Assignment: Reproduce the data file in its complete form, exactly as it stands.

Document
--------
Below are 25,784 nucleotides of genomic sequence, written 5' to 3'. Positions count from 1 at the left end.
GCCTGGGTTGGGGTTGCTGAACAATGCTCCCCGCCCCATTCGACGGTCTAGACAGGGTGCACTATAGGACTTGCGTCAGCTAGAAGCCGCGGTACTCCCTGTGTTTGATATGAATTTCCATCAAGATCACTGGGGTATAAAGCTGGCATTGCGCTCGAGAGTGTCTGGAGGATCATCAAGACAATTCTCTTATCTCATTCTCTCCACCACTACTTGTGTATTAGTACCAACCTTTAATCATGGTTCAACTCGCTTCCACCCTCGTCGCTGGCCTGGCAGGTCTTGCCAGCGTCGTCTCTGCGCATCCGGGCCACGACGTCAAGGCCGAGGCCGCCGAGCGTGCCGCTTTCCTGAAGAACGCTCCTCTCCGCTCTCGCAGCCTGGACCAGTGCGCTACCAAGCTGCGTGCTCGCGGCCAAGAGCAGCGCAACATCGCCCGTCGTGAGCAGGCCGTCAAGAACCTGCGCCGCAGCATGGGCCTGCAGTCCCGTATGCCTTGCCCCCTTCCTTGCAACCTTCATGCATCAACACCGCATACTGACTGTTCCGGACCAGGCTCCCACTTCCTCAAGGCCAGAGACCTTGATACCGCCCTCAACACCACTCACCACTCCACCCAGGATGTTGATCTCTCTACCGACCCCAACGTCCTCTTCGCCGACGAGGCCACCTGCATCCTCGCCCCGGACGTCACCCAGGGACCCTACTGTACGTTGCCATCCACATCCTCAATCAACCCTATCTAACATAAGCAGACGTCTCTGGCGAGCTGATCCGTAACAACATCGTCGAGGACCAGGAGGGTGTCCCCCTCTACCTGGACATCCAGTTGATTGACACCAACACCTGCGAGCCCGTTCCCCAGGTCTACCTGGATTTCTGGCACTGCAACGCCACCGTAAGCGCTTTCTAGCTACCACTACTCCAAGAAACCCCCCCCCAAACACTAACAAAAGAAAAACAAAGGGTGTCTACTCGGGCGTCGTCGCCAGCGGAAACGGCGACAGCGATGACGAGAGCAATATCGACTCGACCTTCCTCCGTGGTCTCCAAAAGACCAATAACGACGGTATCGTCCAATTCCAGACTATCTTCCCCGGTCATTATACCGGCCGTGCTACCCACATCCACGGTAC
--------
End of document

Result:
Below are 25,784 nucleotides of genomic sequence, written 5' to 3'. Positions count from 1 at the left end.
GCCTGGGTTGGGGTTGCTGAACAATGCTCCCCGCCCCATTCGACGGTCTAGACAGGGTGCACTATAGGACTTGCGTCAGCTAGAAGCCGCGGTACTCCCTGTGTTTGATATGAATTTCCATCAAGATCACTGGGGTATAAAGCTGGCATTGCGCTCGAGAGTGTCTGGAGGATCATCAAGACAATTCTCTTATCTCATTCTCTCCACCACTACTTGTGTATTAGTACCAACCTTTAATCATGGTTCAACTCGCTTCCACCCTCGTCGCTGGCCTGGCAGGTCTTGCCAGCGTCGTCTCTGCGCATCCGGGCCACGACGTCAAGGCCGAGGCCGCCGAGCGTGCCGCTTTCCTGAAGAACGCTCCTCTCCGCTCTCGCAGCCTGGACCAGTGCGCTACCAAGCTGCGTGCTCGCGGCCAAGAGCAGCGCAACATCGCCCGTCGTGAGCAGGCCGTCAAGAACCTGCGCCGCAGCATGGGCCTGCAGTCCCGTATGCCTTGCCCCCTTCCTTGCAACCTTCATGCATCAACACCGCATACTGACTGTTCCGGACCAGGCTCCCACTTCCTCAAGGCCAGAGACCTTGATACCGCCCTCAACACCACTCACCACTCCACCCAGGATGTTGATCTCTCTACCGACCCCAACGTCCTCTTCGCCGACGAGGCCACCTGCATCCTCGCCCCGGACGTCACCCAGGGACCCTACTGTACGTTGCCATCCACATCCTCAATCAACCCTATCTAACATAAGCAGACGTCTCTGGCGAGCTGATCCGTAACAACATCGTCGAGGACCAGGAGGGTGTCCCCCTCTACCTGGACATCCAGTTGATTGACACCAACACCTGCGAGCCCGTTCCCCAGGTCTACCTGGATTTCTGGCACTGCAACGCCACCGTAAGCGCTTTCTAGCTACCACTACTCCAAGAAACCCCCCCCCAAACACTAACAAAAGAAAAACAAAGGGTGTCTACTCGGGCGTCGTCGCCAGCGGAAACGGCGACAGCGATGACGAGAGCAATATCGACTCGACCTTCCTCCGTGGTCTCCAAAAGACCAATAACGACGGTATCGTCCAATTCCAGACTATCTTCCCCGGTCATTATACCGGCCGTGCTACCCACATCCACGGTAC